Another duty was to screen all documents that were sent to ATIS from the various fronts. I presented various documents and portions of them to a review board for recommended actions. Some of general value to the Pacific Ocean Area went to Hawaii and those of long range strategic value were sent to Maryland. I took to the incinerator many excess duplicates, diaries, and other documents with no military value. My faith in the U.S.A. became more staunch. Everybody seemed to trust us more. Encounters with CIC operatives seemed to lessen. Earlier, they had been everywhere we went. Whenever we left camp, they had been there.
In the late Spring of 1945 we moved from Brisbane to Manila. We did our share in moving. I drove a fork lift in Brisbane and ran errands with a staff car in Manila. I nearly got myself done in by a tall Filipino who grabbed me as I was getting into my staff car. He was sure he had captured an escaping Japanese. Thank the Lord, he spoke fluent English. His bob knife looked like a katana (Japanese sword).
It was not long after we were settled in and more and more MISLS graduates were arriving and land warfare was threatening the Japanese mainland, when the Bomb (Fikadon) was dropped. Some of us had heard grapevine rumblings of it a few days earlier. It was still a shock -- about like the bombing of Pearl Harbor -- except that this one heralded the end of the war! Several days after the "Pikadon," I was asked to head up a small group to accommodate a Japanese Liaison Team coming to Manila to coordinate the initial Occupation of Japan. The Japanese would fly to Clark Field and would be driven to the Rosano Apartments. I recall waiting at the front entrance with Colonel Mashbir. General Kawabe and 13 others, including a couple of civilians, got out of staff cars and approached. The military personnel all wore sidearms and swords! Colonel Mashbir and I looked at each other in dismay.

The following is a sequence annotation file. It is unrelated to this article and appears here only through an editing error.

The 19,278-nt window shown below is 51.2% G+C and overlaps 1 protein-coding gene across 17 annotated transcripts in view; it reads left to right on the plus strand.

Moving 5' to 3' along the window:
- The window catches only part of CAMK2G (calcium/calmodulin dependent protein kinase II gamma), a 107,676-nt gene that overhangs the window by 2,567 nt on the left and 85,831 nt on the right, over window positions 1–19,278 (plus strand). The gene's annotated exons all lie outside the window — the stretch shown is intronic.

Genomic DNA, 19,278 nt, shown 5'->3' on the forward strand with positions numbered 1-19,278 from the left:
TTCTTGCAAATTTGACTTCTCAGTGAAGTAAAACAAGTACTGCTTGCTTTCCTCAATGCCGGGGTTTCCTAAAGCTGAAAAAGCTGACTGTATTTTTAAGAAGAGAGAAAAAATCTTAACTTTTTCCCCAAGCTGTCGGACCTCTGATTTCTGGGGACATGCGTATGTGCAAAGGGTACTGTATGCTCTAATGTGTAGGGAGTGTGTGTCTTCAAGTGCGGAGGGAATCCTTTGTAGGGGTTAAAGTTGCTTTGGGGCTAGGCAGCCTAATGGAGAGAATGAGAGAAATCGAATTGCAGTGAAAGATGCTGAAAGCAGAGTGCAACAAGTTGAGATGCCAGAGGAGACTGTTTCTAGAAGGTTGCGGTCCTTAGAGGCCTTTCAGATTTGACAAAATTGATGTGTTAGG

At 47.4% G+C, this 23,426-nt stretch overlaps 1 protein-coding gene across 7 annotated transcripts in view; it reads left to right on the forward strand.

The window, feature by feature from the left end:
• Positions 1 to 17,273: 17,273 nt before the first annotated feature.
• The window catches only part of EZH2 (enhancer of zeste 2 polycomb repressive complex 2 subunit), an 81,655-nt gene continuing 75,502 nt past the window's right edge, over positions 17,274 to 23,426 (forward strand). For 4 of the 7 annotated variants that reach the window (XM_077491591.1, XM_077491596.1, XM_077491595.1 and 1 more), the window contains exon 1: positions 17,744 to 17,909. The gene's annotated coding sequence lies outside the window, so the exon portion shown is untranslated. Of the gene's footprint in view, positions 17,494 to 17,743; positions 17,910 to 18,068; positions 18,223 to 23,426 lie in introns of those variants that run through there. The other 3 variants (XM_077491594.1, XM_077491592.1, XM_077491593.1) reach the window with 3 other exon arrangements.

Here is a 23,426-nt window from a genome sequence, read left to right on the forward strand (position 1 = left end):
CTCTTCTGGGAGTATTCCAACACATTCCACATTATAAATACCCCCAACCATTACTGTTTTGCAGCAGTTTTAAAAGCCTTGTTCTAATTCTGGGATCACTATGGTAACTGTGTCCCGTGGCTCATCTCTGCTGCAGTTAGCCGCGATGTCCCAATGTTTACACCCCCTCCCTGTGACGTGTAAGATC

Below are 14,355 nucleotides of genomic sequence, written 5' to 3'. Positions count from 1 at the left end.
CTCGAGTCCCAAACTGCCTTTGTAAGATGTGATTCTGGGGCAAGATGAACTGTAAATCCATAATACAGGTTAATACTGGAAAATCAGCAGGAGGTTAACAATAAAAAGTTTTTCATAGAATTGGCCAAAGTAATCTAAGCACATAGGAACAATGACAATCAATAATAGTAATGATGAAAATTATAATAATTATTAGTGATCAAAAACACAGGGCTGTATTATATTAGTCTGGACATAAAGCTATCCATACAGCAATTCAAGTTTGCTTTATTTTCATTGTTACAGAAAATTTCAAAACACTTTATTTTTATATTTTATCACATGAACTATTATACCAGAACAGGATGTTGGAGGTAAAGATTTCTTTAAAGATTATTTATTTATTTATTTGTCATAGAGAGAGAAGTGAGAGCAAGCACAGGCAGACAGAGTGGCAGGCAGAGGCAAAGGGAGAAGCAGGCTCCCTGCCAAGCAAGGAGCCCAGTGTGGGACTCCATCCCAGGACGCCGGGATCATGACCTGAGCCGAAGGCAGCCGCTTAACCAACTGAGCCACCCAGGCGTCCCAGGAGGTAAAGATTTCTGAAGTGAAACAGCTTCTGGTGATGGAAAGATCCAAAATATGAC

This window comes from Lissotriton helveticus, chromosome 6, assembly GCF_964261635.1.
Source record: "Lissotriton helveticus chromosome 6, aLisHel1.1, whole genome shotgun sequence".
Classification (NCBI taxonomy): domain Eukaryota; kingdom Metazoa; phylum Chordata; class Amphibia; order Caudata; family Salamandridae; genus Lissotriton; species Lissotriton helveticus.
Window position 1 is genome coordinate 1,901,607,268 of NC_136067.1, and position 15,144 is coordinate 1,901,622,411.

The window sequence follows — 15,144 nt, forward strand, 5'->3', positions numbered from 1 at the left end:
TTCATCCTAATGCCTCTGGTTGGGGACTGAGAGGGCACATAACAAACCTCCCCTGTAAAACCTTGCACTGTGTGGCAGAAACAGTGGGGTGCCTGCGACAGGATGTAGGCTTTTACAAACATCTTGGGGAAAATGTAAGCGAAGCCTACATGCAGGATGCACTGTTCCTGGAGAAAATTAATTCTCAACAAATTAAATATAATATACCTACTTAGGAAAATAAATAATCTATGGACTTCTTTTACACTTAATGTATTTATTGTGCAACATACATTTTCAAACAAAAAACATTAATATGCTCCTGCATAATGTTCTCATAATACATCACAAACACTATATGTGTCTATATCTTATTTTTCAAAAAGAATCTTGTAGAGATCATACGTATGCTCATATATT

First things first. My team got them situated. Then Colonel Mashbir and I went to confront the General about their weapons, but we decided to ask first. The General demurred for a while but soon suggested that I take custody of the sidearms. Then the matter of swords: the General stated they were ceremonial. We stonewalled him. He then asked permission to wear the swords to the conference site but to leave them outside the room. We did sweat more than a few drops in the tropical heat of Manila, but we were very, very happy that the matter was settled without ruffling feathers, ours or theirs, before the start of important meetings.
My team had made an impromptu roster of the Japanese Liaison Team and I had it with me when General Willoughby and Colonel Landers asked General Kawabe to name those who would attend the first conference. General Kawabe started naming names so I gave him the roster and my Parker pen to identify attendees. My pen made the first marks by the Japanese Government after the cessation of hostilities. What a treasure I had. Today some burglar has it. To me, it was a much greater memento than the occasion I had during the Korean War to shake the hand of the heir apparent who is now the Emperor of Japan.